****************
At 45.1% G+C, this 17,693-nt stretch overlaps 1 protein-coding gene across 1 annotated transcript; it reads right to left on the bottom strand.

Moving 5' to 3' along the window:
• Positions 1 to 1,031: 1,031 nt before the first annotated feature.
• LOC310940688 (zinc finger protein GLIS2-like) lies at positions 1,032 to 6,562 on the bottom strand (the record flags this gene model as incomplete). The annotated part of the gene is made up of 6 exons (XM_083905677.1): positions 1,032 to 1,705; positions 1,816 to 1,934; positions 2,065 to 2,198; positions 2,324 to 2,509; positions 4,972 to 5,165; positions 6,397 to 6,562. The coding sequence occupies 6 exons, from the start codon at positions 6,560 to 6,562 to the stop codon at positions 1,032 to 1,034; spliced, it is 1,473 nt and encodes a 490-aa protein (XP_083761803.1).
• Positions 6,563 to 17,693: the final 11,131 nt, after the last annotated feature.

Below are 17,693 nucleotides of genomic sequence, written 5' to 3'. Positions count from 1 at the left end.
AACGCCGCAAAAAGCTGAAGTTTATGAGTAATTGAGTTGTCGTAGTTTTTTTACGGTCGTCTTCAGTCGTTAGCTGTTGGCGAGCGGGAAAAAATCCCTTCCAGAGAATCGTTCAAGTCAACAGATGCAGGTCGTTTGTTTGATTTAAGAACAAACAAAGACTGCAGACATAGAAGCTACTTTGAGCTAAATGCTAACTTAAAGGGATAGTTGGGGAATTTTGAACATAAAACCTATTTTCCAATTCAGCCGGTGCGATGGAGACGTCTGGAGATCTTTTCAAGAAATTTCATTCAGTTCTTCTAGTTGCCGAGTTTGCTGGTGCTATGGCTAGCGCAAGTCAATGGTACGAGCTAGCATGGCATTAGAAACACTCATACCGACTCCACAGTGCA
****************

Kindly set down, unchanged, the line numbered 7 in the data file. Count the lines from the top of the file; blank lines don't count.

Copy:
AACGCCGCAAAAAGCTGAAGTTTATGAGTAATTGAGTTGTCGTAGTTTTTTTACGGTCGTCTTCAGTCGTTAGCTGTTGGCGAGCGGGAAAAAATCCCTTCCAGAGAATCGTTCAAGTCAACAGATGCAGGTCGTTTGTTTGATTTAAGAACAAACAAAGACTGCAGACATAGAAGCTACTTTGAGCTAAATGCTAACTTAAAGGGATAGTTGGGGAATTTTGAACATAAAACCTATTTTCCAATTCAGCCGGTGCGATGGAGACGTCTGGAGATCTTTTCAAGAAATTTCATTCAGTTCTTCTAGTTGCCGAGTTTGCTGGTGCTATGGCTAGCGCAAGTCAATGGTACGAGCTAGCATGGCATTAGAAACACTCATACCGACTCCACAGTGCA